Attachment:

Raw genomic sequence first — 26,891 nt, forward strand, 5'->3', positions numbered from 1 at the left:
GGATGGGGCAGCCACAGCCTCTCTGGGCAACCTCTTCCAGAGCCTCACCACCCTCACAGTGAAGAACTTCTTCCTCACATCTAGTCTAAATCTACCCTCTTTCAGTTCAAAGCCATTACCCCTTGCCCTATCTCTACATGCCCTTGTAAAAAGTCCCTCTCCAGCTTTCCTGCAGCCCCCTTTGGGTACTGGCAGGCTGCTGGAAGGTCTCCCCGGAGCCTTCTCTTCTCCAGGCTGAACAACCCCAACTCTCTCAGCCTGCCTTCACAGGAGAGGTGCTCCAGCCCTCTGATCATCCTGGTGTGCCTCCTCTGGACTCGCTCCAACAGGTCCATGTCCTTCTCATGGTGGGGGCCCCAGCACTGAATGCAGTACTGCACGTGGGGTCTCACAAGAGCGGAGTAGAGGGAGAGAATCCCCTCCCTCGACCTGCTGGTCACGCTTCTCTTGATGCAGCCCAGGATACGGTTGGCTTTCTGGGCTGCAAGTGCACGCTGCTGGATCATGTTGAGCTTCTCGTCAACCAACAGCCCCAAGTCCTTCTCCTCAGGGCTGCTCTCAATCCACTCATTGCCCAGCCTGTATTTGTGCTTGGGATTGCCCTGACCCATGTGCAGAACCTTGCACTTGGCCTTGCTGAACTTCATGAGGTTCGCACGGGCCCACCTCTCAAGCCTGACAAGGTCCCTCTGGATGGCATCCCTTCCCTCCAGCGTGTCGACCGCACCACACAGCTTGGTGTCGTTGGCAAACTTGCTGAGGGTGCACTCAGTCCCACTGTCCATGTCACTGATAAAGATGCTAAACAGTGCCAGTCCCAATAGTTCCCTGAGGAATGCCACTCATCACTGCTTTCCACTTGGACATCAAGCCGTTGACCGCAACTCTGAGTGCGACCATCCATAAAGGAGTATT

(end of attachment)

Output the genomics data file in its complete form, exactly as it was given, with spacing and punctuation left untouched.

Raw genomic sequence first — 26,891 nt, forward strand, 5'->3', positions numbered from 1 at the left:
GGATGGGGCAGCCACAGCCTCTCTGGGCAACCTCTTCCAGAGCCTCACCACCCTCACAGTGAAGAACTTCTTCCTCACATCTAGTCTAAATCTACCCTCTTTCAGTTCAAAGCCATTACCCCTTGCCCTATCTCTACATGCCCTTGTAAAAAGTCCCTCTCCAGCTTTCCTGCAGCCCCCTTTGGGTACTGGCAGGCTGCTGGAAGGTCTCCCCGGAGCCTTCTCTTCTCCAGGCTGAACAACCCCAACTCTCTCAGCCTGCCTTCACAGGAGAGGTGCTCCAGCCCTCTGATCATCCTGGTGTGCCTCCTCTGGACTCGCTCCAACAGGTCCATGTCCTTCTCATGGTGGGGGCCCCAGCACTGAATGCAGTACTGCACGTGGGGTCTCACAAGAGCGGAGTAGAGGGAGAGAATCCCCTCCCTCGACCTGCTGGTCACGCTTCTCTTGATGCAGCCCAGGATACGGTTGGCTTTCTGGGCTGCAAGTGCACGCTGCTGGATCATGTTGAGCTTCTCGTCAACCAACAGCCCCAAGTCCTTCTCCTCAGGGCTGCTCTCAATCCACTCATTGCCCAGCCTGTATTTGTGCTTGGGATTGCCCTGACCCATGTGCAGAACCTTGCACTTGGCCTTGCTGAACTTCATGAGGTTCGCACGGGCCCACCTCTCAAGCCTGACAAGGTCCCTCTGGATGGCATCCCTTCCCTCCAGCGTGTCGACCGCACCACACAGCTTGGTGTCGTTGGCAAACTTGCTGAGGGTGCACTCAGTCCCACTGTCCATGTCACTGATAAAGATGCTAAACAGTGCCAGTCCCAATAGTTCCCTGAGGAATGCCACTCATCACTGCTTTCCACTTGGACATCAAGCCGTTGACCGCAACTCTGAGTGCGACCATCCATAAAGGAGTATT